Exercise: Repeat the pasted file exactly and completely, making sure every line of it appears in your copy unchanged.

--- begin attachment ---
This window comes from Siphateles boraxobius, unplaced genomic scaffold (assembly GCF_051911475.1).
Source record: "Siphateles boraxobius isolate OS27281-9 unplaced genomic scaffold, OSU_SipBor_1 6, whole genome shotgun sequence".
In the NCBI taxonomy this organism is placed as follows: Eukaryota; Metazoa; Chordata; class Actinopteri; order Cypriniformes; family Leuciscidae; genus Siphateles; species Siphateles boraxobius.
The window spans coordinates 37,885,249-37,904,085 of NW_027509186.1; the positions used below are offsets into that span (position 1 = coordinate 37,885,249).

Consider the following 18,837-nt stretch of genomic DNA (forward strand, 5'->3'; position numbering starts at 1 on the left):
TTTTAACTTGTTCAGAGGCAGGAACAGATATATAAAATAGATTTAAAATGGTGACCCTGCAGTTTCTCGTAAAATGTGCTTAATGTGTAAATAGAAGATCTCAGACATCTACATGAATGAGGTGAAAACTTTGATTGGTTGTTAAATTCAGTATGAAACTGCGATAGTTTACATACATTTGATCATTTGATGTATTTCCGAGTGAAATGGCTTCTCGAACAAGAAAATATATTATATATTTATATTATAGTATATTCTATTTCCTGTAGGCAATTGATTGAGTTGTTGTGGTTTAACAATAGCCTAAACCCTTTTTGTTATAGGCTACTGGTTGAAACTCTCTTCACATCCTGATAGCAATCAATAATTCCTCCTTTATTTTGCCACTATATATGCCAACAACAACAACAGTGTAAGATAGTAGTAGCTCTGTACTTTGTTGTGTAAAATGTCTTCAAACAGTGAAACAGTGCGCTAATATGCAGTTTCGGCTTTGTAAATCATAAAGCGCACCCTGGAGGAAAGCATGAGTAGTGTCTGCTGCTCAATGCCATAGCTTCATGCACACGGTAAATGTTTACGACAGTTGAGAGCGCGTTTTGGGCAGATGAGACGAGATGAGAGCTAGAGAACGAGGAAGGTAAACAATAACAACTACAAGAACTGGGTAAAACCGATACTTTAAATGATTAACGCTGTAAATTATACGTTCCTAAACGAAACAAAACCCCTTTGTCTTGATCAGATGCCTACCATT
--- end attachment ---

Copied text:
This window comes from Siphateles boraxobius, unplaced genomic scaffold (assembly GCF_051911475.1).
Source record: "Siphateles boraxobius isolate OS27281-9 unplaced genomic scaffold, OSU_SipBor_1 6, whole genome shotgun sequence".
In the NCBI taxonomy this organism is placed as follows: Eukaryota; Metazoa; Chordata; class Actinopteri; order Cypriniformes; family Leuciscidae; genus Siphateles; species Siphateles boraxobius.
The window spans coordinates 37,885,249-37,904,085 of NW_027509186.1; the positions used below are offsets into that span (position 1 = coordinate 37,885,249).

Consider the following 18,837-nt stretch of genomic DNA (forward strand, 5'->3'; position numbering starts at 1 on the left):
TTTTAACTTGTTCAGAGGCAGGAACAGATATATAAAATAGATTTAAAATGGTGACCCTGCAGTTTCTCGTAAAATGTGCTTAATGTGTAAATAGAAGATCTCAGACATCTACATGAATGAGGTGAAAACTTTGATTGGTTGTTAAATTCAGTATGAAACTGCGATAGTTTACATACATTTGATCATTTGATGTATTTCCGAGTGAAATGGCTTCTCGAACAAGAAAATATATTATATATTTATATTATAGTATATTCTATTTCCTGTAGGCAATTGATTGAGTTGTTGTGGTTTAACAATAGCCTAAACCCTTTTTGTTATAGGCTACTGGTTGAAACTCTCTTCACATCCTGATAGCAATCAATAATTCCTCCTTTATTTTGCCACTATATATGCCAACAACAACAACAGTGTAAGATAGTAGTAGCTCTGTACTTTGTTGTGTAAAATGTCTTCAAACAGTGAAACAGTGCGCTAATATGCAGTTTCGGCTTTGTAAATCATAAAGCGCACCCTGGAGGAAAGCATGAGTAGTGTCTGCTGCTCAATGCCATAGCTTCATGCACACGGTAAATGTTTACGACAGTTGAGAGCGCGTTTTGGGCAGATGAGACGAGATGAGAGCTAGAGAACGAGGAAGGTAAACAATAACAACTACAAGAACTGGGTAAAACCGATACTTTAAATGATTAACGCTGTAAATTATACGTTCCTAAACGAAACAAAACCCCTTTGTCTTGATCAGATGCCTACCATT